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Curvelet-based primary-multiple separation from a Bayesian perspective Saab, Rayan; Wang, Deli; Yilmaz, Ozgur; Herrmann, Felix J. 2007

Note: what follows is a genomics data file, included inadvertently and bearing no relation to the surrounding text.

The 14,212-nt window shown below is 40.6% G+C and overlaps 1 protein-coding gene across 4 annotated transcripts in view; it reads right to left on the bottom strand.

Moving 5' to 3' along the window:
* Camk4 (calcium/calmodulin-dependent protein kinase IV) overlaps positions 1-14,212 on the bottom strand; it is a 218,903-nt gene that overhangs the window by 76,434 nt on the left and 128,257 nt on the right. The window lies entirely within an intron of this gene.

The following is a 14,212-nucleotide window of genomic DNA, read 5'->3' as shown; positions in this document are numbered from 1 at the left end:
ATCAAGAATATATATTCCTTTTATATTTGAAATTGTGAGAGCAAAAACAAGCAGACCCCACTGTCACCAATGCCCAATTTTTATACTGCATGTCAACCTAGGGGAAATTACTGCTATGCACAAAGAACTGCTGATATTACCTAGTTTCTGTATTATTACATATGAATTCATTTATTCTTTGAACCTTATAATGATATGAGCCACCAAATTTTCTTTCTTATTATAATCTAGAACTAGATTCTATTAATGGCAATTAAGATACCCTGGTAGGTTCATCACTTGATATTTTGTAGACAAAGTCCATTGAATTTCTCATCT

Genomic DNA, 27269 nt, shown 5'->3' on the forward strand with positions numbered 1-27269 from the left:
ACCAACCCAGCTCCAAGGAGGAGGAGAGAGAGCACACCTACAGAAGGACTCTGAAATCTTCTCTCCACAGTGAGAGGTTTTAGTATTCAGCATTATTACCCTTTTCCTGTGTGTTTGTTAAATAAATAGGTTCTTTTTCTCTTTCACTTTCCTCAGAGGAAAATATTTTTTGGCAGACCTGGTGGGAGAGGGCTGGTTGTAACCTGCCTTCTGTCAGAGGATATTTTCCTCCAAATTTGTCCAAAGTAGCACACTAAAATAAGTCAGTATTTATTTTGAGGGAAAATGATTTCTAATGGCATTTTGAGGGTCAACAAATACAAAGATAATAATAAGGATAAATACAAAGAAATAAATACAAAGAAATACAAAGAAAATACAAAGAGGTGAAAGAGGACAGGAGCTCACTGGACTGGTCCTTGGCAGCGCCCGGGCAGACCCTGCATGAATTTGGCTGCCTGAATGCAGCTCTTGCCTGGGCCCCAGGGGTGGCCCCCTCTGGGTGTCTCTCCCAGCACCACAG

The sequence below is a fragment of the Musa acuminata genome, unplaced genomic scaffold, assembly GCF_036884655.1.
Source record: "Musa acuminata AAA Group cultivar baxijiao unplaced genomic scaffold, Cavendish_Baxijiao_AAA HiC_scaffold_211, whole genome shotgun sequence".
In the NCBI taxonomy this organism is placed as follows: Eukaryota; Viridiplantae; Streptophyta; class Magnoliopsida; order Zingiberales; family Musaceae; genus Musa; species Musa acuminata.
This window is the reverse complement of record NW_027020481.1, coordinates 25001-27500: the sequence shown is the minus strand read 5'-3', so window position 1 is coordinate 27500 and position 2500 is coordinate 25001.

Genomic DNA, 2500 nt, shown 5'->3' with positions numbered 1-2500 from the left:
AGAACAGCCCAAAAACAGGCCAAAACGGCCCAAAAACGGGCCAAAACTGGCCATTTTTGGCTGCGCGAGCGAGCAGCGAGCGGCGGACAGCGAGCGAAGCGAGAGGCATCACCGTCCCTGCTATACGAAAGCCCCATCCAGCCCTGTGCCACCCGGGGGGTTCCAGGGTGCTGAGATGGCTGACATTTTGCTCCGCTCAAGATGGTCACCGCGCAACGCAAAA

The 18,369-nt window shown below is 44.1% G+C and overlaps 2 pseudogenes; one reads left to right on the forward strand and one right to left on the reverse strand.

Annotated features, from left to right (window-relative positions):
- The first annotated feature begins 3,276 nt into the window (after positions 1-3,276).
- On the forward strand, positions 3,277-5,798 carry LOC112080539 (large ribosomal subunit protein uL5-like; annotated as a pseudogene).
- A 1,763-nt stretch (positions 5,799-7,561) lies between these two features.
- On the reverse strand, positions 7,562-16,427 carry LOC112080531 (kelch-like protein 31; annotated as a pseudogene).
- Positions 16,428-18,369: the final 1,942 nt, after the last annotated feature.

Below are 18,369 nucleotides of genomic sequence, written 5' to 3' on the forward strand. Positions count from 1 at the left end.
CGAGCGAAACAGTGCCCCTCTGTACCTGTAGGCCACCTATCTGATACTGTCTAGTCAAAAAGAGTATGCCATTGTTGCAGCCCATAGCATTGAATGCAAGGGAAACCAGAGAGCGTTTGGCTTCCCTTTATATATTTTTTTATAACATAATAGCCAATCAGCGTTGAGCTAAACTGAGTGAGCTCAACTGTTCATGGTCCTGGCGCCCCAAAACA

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Curvelet-based primary-multiple separation from a Bayesian perspective ¨ ur Yılmaz, Math-UBC and Felix J. Herrmann, EOS-UBC Rayan Saab, ECE-UBC, Deli Wang, Jilin University. Ozg¨ SUMMARY In this abstract, we present a novel primary-multiple separation scheme which makes use of the sparsity of both primaries and multiples in a transform domain, such as the curvelet transform, to provide estimates of each. The proposed algorithm utilizes seismic data as well as the output of a preliminary step that provides (possibly) erroneous predictions of the multiples. The algorithm separates the signal components, i.e., the primaries and multiples, by solving an optimization problem that assumes noisy input data and can be derived from a Bayesian perspective. More precisely, the optimization problem can be arrived at via an assumption of a weighted Laplacian distribution for the primary and multiple coefficients in the transform domain and of white Gaussian noise contaminating both the seismic data and the preliminary prediction of the multiples, which both serve as input to the algorithm.  INTRODUCTION Predictive multiple suppression methods consist of two main steps: a prediction step, during which multiples are predicted from seismic data, and a primary-multiple separation step, during which the predicted multiples are ’matched’ with the true multiples in the data and subsequently removed. This second separation step, which we will call the estimation step, is crucial in practice. An incorrect separation will cause residual multiple energy in the result or may lead to a distortion of the primaries, or both. To reduce these adverse effects, a new transform-domain method was proposed by Herrmann et al. (2007), where primaries and multiples are separated in the curvelet domain rather than matched. This separation method is carried out on the basis of differences in the multiscale and multidirectional characteristics of the primaries and multiples. The sparsity in the curvelet domain of these two signal components is exploited by solving a weighted 1 -norm minimization problem that is designed to drive the two signal components apart. This separation is accomplished by using the (SRME) predicted primaries and multiples as weights. During the optimization, the two signal components are separated by enhancing sparseness (through weighted 1 -norms) in the transform domain subject to fitting the observed data as the sum of the separated components to within a user-defined tolerance level. Even though good results were obtained with this method, problems with the appropriate balancing of the weights were experienced. Lack of a good balance yielded a ’separation’ where all the signal energy ends up in one of the two signal components. To tackle this issue, we propose an alternative formulation for the primary-multiple separation where an additional constraint is imposed on the coefficients for the multiples. This formulation follows from a Bayesian approach where sparsity  for the two signal components as well as data misfits are taken into account. Our approach derives from techniques employed in the field of signal processing and geophysics where Bayesian approaches supplemented with sparsity-promoting Laplace/Cauchy probability density functions are frequently used. Our method differs from the earlier results in the literature by (i) using sparsity promoting curvelets (see, e.g., Candes et al., 2006); (ii) using inaccurate predictions for the to-be-separated signal components and (iii) providing a new iterative solution technique based on descent projections and soft thresholding. The outline of our abstract is as follows. First, we briefly discuss curvelets, our transform domain of choice, which has been shown to admit sparse coefficients for seismic data (Candes et al. (2006)). Next, Bayesian formulation of the primarymultiple separation problem is introduced, leading to the objective function to be minimized. Finally, a separation algorithm that provably converges to a minimizer of the objective function is given. Results of our algorithm applied to a synthetic shot with 3-D complexity are presented as well.  CURVELETS Curvelets are localized ’little plane-waves’ (see e.g. Hennenfent and Herrmann, 2006, and ancillary electronic material) that are oscillatory in one direction and smooth in the other direction(s). They are multiscale and multi-directional. Curvelets have an anisotropic shape – they obey the so-called parabolic scaling relationship, yielding a width ∝ length2 for the support of curvelets. This anisotropic scaling is optimal for detecting wavefronts and explains their high compression rates on seismic data and images (Candes et al., 2006; Hennenfent and Herrmann, 2006; Herrmann et al., 2007). Curvelets represent a specific tiling of the 2-D/3-D frequency plane into strictly localized multiscale and multi-angular wedges. Fig. 1(b)). Because the directional sampling increases everyother scale-doubling, curvelets become more anisotropic at finer scales. They become ’needle-like’ as illustrated in Fig. 1(a). The smoothness in the Fourier domain leads to a rapid decay in the physical domain. Their effective support is given by ellipsoids with a width ∝ 2 j/2 and length ∝ 2 j and an angle θ jl = 2πl2 j/2 with j the scale, l the angular index with a rounding off towards the nearest smaller integer. Curvelets are indexed by the multi-index µ := ( j, l, k) ∈ M with M the multi-index set that runs over the scales, j, angles, l, and positions k (see for details Candes et al., 2006; Ying et al., 2005). The number of wedges doubles every other scale-doubling and such that directional selectivity increases for finer scales (see Fig. 1(b)). Curvelets compose an arbitrary column vector f, with the reordered samples, according to f = CT Cf with C and CT , the forward/inverse discrete curvelet transform matrices (defined by the fast discrete curvelet transform, FDCT, with  Curvelet-based primary multiple separation wrapping Candes et al., 2006; Ying et al., 2005). CT denotes the transpose of C, which is equal to the pseudoinverse of C for our choise of discrete curvelet transform: the rows of C constitute a tight frame with frame bound 1 and with a moderate redundancy (a factor of roughly 8 for d = 2 and 24 for d = 3 with d the number of dimensions). Such tight frames (see e.g. Daubechies, 1992) are signal representations that preserve energy. Consequently, CT C = I with I the identity matrix. However, CCT = I .  BAYESIAN FORMULATION  0.50  0  100 0.25  k2  Samples  200 0  Here, we approach the primary-multiple separation problem from a probabilistic perspective, where we impose an a priori distribution for the unknown coefficients of the primaries and multiples. Estimates for the curvelet coefficients of the primaries and multiples are obtained by using a Laplaciantype probability density function for the curvelet coefficients and weights defined in terms of (SRME) predictions for the two signal components. The estimates are calculated within a Bayesian framework which leads to the minimization of a weighted sparsity-promoting functional. The choice of a Laplacian-type density function for the curvelet coefficients also serves as a sparsity promoting prior (see e.g. Zibulevsky and Pearlmutter, 2001; Li et al., 2004) and is consistent with the high compression rates that curvelets display for seismic data (Candes et al., 2006; Hennenfent and Herrmann, 2006; Herrmann et al., 2007).  300  More precisely, let -0.25  400  500 0  100  200  300  400  500  Samples  -0.50 -0.50  b = s1 + s2 + n  (1)  be the recorded total data set comprised of a noisy sum of primaries s1 and multiples s2 and let -0.25  0  0.25  k1  0.50  b2 = s2 + n2  (2)  (a)  be the predicted multiples, assumed to be erroneous versions of the true underlying multiples. Moreover, let the multiples and primaries admit (curvelet) transform coefficients satisfying  0.50  si = Axi , {i = 1, 2},  k2  0.25  where A is the inverse curvelet transform operator (defined by the fast discrete curvelet transform (FDCT by wrapping, see e.g. Candes et al., 2006; Ying et al., 2005)), which is linear. We can now rewrite the above equations as  0  300  400  500  -0.50 -0.50  = =  b2 b1  -0.25  ples  (3)  0  -0.25  k1  0.25  0.50  (b)  Figure 1: Curvelet examples. (a)-(b) spatial and frequency representation of four different curvelets in the spatial domain at three different scales and in the Fourier domain (b). The Fourier spectrum is overlaid with the dyadic partitioning of curvelets in the frequency. Each wedge corresponds to the compact frequency support of a curvelet. The curvelet transform itself consists for each wedge of a collection of shifted curvelets on a scale-dependent grid. Curvelets are not strictly localized in the space but they are of rapid decay. They oscillate in one direction and are smooth in the other(s).  Ax2 + n2 Ax1 + n − n2 .  (4)  Thus, our objective is to estimate the curvelet coefficients of the primaries x1 and multiples x2 , given the predictions b1 and b2 . These predictions could be given by SRME (see e.g. Berkhout and Verschuur, 1997) or by other means. From a Bayesian point of view, this means that our objective is to find x1 and x2 such that the conditional probability, P(x1 , x2 |b1 , b2 ), is maximized. In other words, we aim to maximize P(x1 , x2 |b1 , b2 )  = =  P(x1 ,x2 )P(b1 |x1 ,x2 )P(b2 |b1 ,x1 ,x2 ) P(b1 ,b2 ) P(x1 ,x2 )P(n)P(n2 ) . P(b1 ,b2 )  (5)  Since both b1 and b2 are known, we try to find the curvelet coefficients for the primaries and multiples that maximize the posterior probability in Eq. 5, i.e., arg max P(x1 , x2 |b1 , b2 ) = arg max P(x1 , x2 )P(n)P(n2 ). (6) x1 ,x2  x1 ,x2  If we assume independent identically distributed white Gaussian noise distributions for n and n2 , with possibly different  Curvelet-based primary multiple separation variances, and independent weighted Laplacian priors for x1 and x2 , then it can be shown that equation (6) reduces to arg maxx1 ,x2 P(x1 , x2 |b1 , b2 ) = arg minx1 ,x2 f (x1 , x2 ) with f (x1 , x2 )  =  x1 1,w1 + x2 1,w2 + Ax2 − b2 +η A(x1 + x2 ) − (b1 + b2 ) 22 ,  2 2  (7)  P where xi 1,wi = µ |wi,µ xi,µ |, µ ∈ M is a weighted 1 -norm. The weights are given by the predictions for the two signal components, i.e., w1 = λ1 |AT b2 | and w2 = λ2 |AT b1 | with AT the forward curvelet transform, and λ1 and λ2 parameters that control the sparsity of the coefficient vectors. The parameter η controls the tradeoff between fitting the total data and fitting the predicted multiples. Hence, the maximization of the posterior probability, P(x1 , x2 |b1 , b2 ), leads to a minimization problem involving the weighted 1 -norms of the coefficients and the following data misfits: the misfit between the predicted and estimated multiples and between the sum of the estimated primaries and multiples and the observed total data. As previously mentioned, the above formalism is similar to approaches in the field of signal processing where Laplacian priors have been used extensively (see e.g. Zibulevsky and Pearlmutter, 2001; Li et al., 2004). Long-tailed Laplacian or Cauchy-distributions also have extensively been used in (exploration) seismology (see e.g. Sacchi and Ulrych, 1996). What is new in our approach, is the use of the sparsity promoting curvelet transform and the use of weights to formulate the primary-multiple separation problem. Moreover, the above approach differs from earlier work (see e.g. Herrmann and Verschuur, 2005; Herrmann et al., 2007) since it adds additional constraints that guarantee the consistency of the estimated multiples with the predicted multiples which are the input to our algorithm. This additional constraint prevents all the signal’s energy from ending up in one of the two unknown coefficients vectors.  SEPARATION ALGORITHM The primary-multiple separation thus entails the minimization of the objective function f (x1 , x2 ) for appropriately chosen λ1 , λ2 , η. To minimize f (x1 , x2 ) in equation 7 above, we devised an iterative thresholding algorithm in the spirit of the one developed by Daubechies et al. (2003). The proposed algorithm provably converges to the minimizer of f (x1 , x2 ), provided that all the weights in the vectors wi , i ∈ {1, 2} are strictly positive. Starting from any initial estimates x01 and x02 of x1 and x2 , the iterations of the algorithm proceed as xn+1 1  =  xn+1 2  =  ` T ´ A b2 − AT Axn2 + AT b1 − AT Axn1 + xn1 h ´i η ` T S w2 A b1 − AT Axn1 AT b2 − AT Axn2 + xn2 + η+1 S w1 2η  (8)  2(1+η)  where Sα is the soft-thresholding operator acting elementwise as (9) Sαµ (vµ ) = sgn(vµ ) · max(0, |vµ | − |αµ |).  EXPERIMENT AND RESULTS To test the performance of our algorithm, it is applied on one shot of a three-dimensional data volume generated by a subsurface velocity model with two-dimensional inhomogeneities. This velocity model consists of a high-velocity layer, which represents salt, surrounded by sedimentary layers and a water bottom that is not completely flat. Applying an acoustic finite-difference modeling algorithm, 361 shots with 361 receivers are simulated on a fixed receiver spread with receivers located from 0 to 5400 m with steps of 15 m. The complete prestack dataset can be represented as a three-dimensional volume along the shot, receiver and time coordinates from which multiples are predicted and removed with the iterative matchedfilter method introduced by Berkhout and Verschuur (1997) (see figure 2). The results of the above method are compared to those obtained by using the method of Herrmann et al. (2007) as well as to those obtained by the proposed algorithm (applied here to one shot of the data). The results can be seen in figure 3. The comparison shows an improved removal of late arriving multiple energy by using the curvelet-based algorithms. However, the thresholded result of Herrmann et al. (2007) shows a large remaining multiple around 0.6 s and an offset of 2400 m which is no longer visible in the result obtained with our iterative method. Moreover, the artifacts that the thresholded method generates appear much less severe in the proposed method.  DISCUSSION AND CONCLUSION We have presented a primary-multiple separation algorithm which uses seismic data as well as predictions of the primaries and multiples as input and exploits the sparsity of the components in the curvelet domain to perform the separation. The algorithm, which minimizes an objective function involving weighted 1 -norms of the curvelet coefficients as well as misfits with the total data and the predicted multiples was derived from a Bayesian formulation of the separation problem. Moreover, the algorithm was applied to a synthetic data set and the results were compared to those of SRME and of the first iteration of curvelet-based method proposed by Herrmann et al. (2007). Our algorithm was shown to produce favorable results, by removing late arriving multiple energy when compared to SRME results. It was also shown to remove large multiples that remained upon applying the single-threshold algorithm and also to produce less artifacts. The improved performance relative to the SRME method can be partly attributed to the ability of the curvelet transform to represent seismic data, while the improved results of the proposed algorithm relative to the thresholded results can be attributed to the use of the new cost function f (x1 , x2 ) which mitigates the effect of artifacts and is simultaneously relatively robust to the choice of control parameters.  Curvelet-based primary multiple separation  (a)  (b)  Figure 2: Synthetic data and SRME-predicted multiples. (a) Total data. (b) SRME-predicted multiples .  (a)  (b)  (c)  Figure 3: Curvelet-based primary estimation. (a) SRME-predicted primaries (b) Estimated primaries by a single thresholding as in Herrmann et al. (2007). (c) Estimated primaries after 10 iterations of our separation algorithm (equation 8) with λ1 = 0.8, λ2 = 1.2 and η = 1.2. Comparing the SRME predicted primaries with the curvelet-based estimates show an improved removal of late arriving multiple energy. In addition, the thresholded result gives rise to a large remaining multiple around 0.6 s and an offset of 2400 m which is no longer visible in the result obtained with our iterative method. Also the artifacts in this region are less severe.  Curvelet-based primary multiple separation REFERENCES Berkhout, A. J. and D. J. Verschuur, 1997, Estimation of multiple scattering by iterative inversion, part I: theoretical considerations: Geophysics, 62, 1586–1595. Candes, E. J., L. Demanet, D. L. Donoho, and L. Ying, 2006, Fast discrete curvelet transforms: SIAM Multiscale Model. Simul., 5, 861–899. Daubechies, I., 1992, Ten lectures on wavelets: SIAM. Daubechies, I., M. Defrise, and C. De Mol, 2003, An iterative thresholding algorithm for linear inverse problems with a sparsity constraint. Hennenfent, G. and F. J. Herrmann, 2006, Seismic denoising with non-uniformly sampled curvelets: IEEE Comp. in Sci. and Eng., 8, 16–25. Herrmann, F. J., U. Boeniger, and D.-J. E. Verschuur, 2007, Nonlinear primary-multiple separation with directional curvelet frames: Geoph. J. Int. To appear. Herrmann, F. J. and D. J. Verschuur, 2005, Robust curvelet-domain primary-multiple separation with sparseness constraints: Presented at the EAGE 67th Conference & Exhibition Proceedings. Li, Y., A. Cichocki, and S. ichi Amari, 2004, Analysis of sparse representation and blind source separation: Neural Comput., 16, 1193–1234. Sacchi, M. and T. Ulrych, 1996, Estimation of the discrete fourier transform, a linear inversion approach: Geophysics, 61, 1128– 1136. Ying, L., L. Demanet, and E. J. Cand´es, 2005, 3D discrete curvelet transform: Wavelets XI, Expanded Abstracts, 591413, SPIE. Zibulevsky, M. and B. A. Pearlmutter, 2001, Blind source separation by sparse decomposition in a signal dictionary: Neural Computation, 13, 863–882.